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Bulgarian Election Plagued by Low Turnout

Sofia, Bulgaria – Bulgaria’s sixth election in three years saw a record-low turnout of just 30 percent of eligible voters. The June 9 election for the Bulgarian Parliament as well as the European Parliament failed to engage voters who are disenchanted and fatigued.

 While the voting day was reasonably normal, the vote count process was confusing for many commissioners. The Committee for Open Democracy had 23 international observers from 8 countries (Canada, Denmark, Estonia, Lithuania, North Macedonia, Poland, the United Kingdom, and the United States), observing in Sofia, Varna, Plovdiv, Blagoevgrad and Pazardjik.

 Based upon the observations of the COD mission, we offer the following recommendations in the spirit of constructive criticism based on international best practices:

1. The vote counting process needs to be more efficient. Despite the low turnout and

subsequent few votes cast; the election commissions frequently acted confused by the

procedures for counting the votes, leading to delays and unnecessary bureaucratic

procedures. Since voting machines are used by a majority of Bulgarian voters, the

machines could be upgraded to count the ballots rather than simply print them and have

them counted by hand (which is the current procedure).

2. Equipment necessary to support the work of the election commissions needs to be

upgraded. There were multiple failures of voting machines, slow copying machines, and

a lack of copy machine toner.

3. Commissioners need to be better informed about the rights of observers. While

most commissioners were welcoming and accommodating towards international

observers, there was often confusion about the rights of observers to ask questions,

receive copies of protocols, make photos/videos, and file complaints. Specific training from the regional election commissions on these rights should be included in the future. In some rare cases, commissioners were even hostile towards some international observers which is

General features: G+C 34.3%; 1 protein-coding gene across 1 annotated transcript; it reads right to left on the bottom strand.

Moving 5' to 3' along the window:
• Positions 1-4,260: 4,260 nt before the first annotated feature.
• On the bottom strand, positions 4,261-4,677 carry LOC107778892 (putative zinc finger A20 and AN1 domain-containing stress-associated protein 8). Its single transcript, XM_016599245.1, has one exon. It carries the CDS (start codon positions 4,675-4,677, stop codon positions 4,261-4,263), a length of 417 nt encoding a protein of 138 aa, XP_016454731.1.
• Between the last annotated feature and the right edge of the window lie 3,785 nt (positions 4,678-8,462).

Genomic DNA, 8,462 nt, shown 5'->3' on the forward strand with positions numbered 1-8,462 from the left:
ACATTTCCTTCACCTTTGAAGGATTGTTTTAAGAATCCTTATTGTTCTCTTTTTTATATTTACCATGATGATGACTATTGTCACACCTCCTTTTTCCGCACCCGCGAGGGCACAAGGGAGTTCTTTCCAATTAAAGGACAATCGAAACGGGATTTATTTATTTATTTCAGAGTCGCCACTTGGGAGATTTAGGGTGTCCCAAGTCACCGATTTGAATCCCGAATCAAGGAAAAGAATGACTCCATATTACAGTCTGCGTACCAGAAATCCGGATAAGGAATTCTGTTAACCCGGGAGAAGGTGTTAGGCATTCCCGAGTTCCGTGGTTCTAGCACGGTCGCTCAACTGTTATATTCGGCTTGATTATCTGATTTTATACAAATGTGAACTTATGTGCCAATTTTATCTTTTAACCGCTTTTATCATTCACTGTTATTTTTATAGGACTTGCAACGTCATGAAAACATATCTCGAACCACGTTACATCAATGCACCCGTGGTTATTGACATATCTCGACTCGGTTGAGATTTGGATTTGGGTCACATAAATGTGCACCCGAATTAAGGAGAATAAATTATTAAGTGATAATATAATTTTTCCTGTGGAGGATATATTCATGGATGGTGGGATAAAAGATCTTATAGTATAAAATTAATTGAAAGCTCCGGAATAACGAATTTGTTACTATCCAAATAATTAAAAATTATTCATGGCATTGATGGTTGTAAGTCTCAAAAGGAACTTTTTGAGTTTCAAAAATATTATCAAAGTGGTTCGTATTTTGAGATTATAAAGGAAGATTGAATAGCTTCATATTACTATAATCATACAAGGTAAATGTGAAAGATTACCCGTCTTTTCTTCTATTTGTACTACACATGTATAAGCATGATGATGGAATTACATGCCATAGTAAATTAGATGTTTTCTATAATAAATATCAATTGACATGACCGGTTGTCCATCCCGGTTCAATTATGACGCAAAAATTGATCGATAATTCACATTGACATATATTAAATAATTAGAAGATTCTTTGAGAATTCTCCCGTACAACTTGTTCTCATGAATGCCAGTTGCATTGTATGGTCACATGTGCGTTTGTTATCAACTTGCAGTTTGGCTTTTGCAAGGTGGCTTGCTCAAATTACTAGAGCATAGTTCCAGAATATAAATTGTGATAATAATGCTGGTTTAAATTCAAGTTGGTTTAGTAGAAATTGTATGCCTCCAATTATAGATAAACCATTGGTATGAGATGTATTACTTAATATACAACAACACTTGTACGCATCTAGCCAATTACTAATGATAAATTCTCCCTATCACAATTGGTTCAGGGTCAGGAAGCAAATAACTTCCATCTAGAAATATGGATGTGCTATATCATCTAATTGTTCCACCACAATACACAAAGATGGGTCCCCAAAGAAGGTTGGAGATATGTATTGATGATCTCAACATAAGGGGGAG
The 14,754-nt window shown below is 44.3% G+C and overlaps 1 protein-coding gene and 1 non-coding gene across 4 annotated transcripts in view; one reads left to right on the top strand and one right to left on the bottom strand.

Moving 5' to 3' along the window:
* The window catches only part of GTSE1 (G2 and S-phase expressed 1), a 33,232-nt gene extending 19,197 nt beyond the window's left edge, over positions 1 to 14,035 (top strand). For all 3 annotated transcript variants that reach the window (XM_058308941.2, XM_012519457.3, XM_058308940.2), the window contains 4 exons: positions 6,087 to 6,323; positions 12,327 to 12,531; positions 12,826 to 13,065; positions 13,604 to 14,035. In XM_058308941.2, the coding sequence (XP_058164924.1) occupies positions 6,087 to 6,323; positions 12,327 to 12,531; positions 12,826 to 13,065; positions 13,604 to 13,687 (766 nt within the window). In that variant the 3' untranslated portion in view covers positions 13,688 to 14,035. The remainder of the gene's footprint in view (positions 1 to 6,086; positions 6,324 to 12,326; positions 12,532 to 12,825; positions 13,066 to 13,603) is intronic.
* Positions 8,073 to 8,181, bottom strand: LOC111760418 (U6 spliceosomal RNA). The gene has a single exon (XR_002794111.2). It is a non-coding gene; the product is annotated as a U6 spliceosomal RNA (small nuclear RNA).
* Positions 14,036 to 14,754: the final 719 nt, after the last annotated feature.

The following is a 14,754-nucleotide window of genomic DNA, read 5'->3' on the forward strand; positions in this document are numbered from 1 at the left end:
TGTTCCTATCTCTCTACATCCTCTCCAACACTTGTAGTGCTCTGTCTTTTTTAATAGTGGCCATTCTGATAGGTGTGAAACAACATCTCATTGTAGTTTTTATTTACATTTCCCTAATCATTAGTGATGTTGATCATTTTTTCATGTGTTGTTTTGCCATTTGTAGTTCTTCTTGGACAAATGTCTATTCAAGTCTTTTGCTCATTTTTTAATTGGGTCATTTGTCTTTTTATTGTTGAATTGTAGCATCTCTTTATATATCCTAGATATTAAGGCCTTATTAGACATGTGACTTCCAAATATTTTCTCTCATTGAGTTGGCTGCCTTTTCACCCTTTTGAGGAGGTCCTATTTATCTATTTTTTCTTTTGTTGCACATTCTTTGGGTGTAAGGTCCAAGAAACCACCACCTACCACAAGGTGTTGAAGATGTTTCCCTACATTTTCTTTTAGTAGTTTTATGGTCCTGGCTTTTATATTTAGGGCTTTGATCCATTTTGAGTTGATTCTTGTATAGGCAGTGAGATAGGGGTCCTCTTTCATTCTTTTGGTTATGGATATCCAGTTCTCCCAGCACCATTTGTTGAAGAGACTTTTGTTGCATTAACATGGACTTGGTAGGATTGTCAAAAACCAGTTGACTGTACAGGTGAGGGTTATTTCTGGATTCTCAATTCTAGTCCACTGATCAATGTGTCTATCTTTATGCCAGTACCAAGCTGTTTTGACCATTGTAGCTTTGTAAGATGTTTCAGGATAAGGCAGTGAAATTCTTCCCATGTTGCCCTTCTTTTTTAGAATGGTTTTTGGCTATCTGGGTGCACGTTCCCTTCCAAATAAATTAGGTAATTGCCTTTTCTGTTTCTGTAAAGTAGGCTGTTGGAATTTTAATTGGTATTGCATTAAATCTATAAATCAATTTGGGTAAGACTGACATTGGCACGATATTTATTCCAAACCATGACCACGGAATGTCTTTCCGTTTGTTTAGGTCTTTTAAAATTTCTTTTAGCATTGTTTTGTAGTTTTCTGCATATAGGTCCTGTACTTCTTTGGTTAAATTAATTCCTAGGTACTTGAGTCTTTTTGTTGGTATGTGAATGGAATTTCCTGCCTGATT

disappointing given the poor participation in Bulgarian elections.

4. Given the historically high number of invalidated ballots and the low turnout in elections, guidelines for determining the will of the voter on paper ballots need to be improved. In other countries the commission head holds the paper ballot for all other members to see and a vote is taken whether to accept the ballot as valid by the commission. With 30 ways to invalidate a paper ballot, this feature of Bulgarian elections needs improvement.

5. The campaign period needs to be extended so that parties may better educate

the public and share their platforms with the voters. The record low voter

turnout is indicative of the disappointment and fatigue of the electorate due to the

conducting of six elections over three years in Bulgaria. Part of the disengagement of

voters is due to the short 30-day campaign period. Political parties and candidates

need additional time to engage the public in order to share their governing ideas. The

short campaign period discourages engagement and needs to be lengthened. Bulgarian

news media can also help improve turnout by emphasizing issues over personalities.

 The Bulgarian media tends to prefer sensational topics during the campaign

rather than discuss substantive issues affecting the lives of ordinary Bulgarians.

 COD has observed 29 elections in 9 countries since its founding in 2010. COD is a United States not-for-profit based in Florida. Countries where COD has observed in the past include Albania, Bulgaria, Lithuania, Moldova, Montenegro, North Macedonia, Slovenia, the United Kingdom, and Ukraine. This was COD’s third election monitoring mission in Bulgaria. Previously COD observed the 2013 parliamentary election and the 2023 local elections.

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